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Police to provide security in CORD anti-IEBC demos, ask for routes and destination for planning

By Cyrus Ombati | Published Sun, June 12th 2016 at 14:44, Updated June 12th 2016 at 16:10 GMT +3
Inspector General of police Joseph Boinnet. Police have vowed to provide security to demonstrations planned against the Independent Electoral and Boundaries Commission. (PHOTO: COURTESY)

Police have vowed to provide security to demonstrations planned against the Independent Electoral and Boundaries Commission.

But they want organisers to provide them with the routes and intended destination of the procession for easy planning and manning.

Inspector General of police Joseph Boinnet said Sunday the protesters have a right to picket peacefully as provided by the law.

“Their planned demos are allowed and we will provide security for the same. We urge the organisers to provide us with the route, time and intended destination to help us plan well and accordingly,” he said.

Boinnet said police need to have organisers of the events take charge of their procession, as the officers to be seconded there would be leading the way.

CORD and other organisers plan to hold a demo Monday and Thursday to push for inclusive talks on how the commission should be reformed ahead of the 2017 general elections.

Boinnet said the organisers of the protests should take charge not to allow intruders who may take advantage of the situation to loot property or harass motorists.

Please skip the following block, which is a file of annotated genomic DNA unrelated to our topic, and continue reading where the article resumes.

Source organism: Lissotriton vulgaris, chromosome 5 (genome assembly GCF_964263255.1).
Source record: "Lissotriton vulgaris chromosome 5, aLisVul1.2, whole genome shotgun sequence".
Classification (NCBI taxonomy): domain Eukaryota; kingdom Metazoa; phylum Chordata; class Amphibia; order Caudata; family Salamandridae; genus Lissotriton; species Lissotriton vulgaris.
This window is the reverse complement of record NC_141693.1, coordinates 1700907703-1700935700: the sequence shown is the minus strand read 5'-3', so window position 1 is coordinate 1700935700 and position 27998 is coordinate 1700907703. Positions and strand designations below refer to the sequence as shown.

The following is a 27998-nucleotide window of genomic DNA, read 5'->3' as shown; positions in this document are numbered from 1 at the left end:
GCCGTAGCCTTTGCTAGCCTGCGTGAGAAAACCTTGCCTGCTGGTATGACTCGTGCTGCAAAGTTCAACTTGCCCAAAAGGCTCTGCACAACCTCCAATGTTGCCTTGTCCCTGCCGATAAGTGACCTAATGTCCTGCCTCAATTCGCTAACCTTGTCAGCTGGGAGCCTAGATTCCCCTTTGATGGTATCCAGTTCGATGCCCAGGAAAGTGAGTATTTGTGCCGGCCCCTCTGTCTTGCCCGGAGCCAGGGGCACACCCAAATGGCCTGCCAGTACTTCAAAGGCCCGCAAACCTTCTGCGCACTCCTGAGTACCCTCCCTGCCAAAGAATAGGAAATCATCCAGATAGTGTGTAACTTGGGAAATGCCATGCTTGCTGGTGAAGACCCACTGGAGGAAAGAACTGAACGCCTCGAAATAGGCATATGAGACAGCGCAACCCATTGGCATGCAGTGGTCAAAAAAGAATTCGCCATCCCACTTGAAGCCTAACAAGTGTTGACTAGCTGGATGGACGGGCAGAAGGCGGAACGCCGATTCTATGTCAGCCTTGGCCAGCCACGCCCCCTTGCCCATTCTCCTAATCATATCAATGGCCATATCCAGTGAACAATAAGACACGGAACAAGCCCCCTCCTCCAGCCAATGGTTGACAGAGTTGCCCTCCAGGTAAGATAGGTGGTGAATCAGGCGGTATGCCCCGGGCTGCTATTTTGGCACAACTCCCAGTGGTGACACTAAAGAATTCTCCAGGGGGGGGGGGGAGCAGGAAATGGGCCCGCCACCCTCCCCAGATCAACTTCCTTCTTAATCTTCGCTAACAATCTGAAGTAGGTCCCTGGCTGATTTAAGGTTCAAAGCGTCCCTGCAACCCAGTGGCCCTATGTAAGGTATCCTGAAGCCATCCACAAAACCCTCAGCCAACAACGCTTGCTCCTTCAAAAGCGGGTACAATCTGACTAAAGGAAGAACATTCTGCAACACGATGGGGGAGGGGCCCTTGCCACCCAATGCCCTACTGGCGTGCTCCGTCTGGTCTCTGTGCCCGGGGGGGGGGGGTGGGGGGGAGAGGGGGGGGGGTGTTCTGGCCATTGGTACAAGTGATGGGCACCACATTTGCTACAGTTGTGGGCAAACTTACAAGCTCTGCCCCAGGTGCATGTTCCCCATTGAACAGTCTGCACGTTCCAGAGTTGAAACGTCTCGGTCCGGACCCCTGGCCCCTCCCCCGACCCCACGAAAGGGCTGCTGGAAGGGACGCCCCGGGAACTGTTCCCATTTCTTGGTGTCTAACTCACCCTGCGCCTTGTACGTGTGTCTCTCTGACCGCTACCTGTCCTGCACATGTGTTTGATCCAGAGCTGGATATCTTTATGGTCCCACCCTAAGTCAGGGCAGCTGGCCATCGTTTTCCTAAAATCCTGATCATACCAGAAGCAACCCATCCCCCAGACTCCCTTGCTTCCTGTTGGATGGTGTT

The organisers have said they will have marshals to lead in the demos.

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The move came after various parties announced picketing and protesting is a right contrary to the ban statement issued last week by Interior Cabinet Secretary Joseph Nkaissery.

Nkaissery has been criticised over the statement he issued in the wake of the sustained protests aimed at pushing reforms on IEBC.

The organisers of the protests say the moves taken by the Jubilee team are not binding and sure because they restrict public participation and ensure the process is done only by Parliament.

CORD gave conditions they needed to be met before the proposed talks start even as other parties called for sobriety in the manner the process is being done amid threats from the Jubilee team that they would proceed with the exercise.

The demonstrations have been ongoing in the last month leaving at least six people dead and more than 30 wounded, most of them from bullets wounds.

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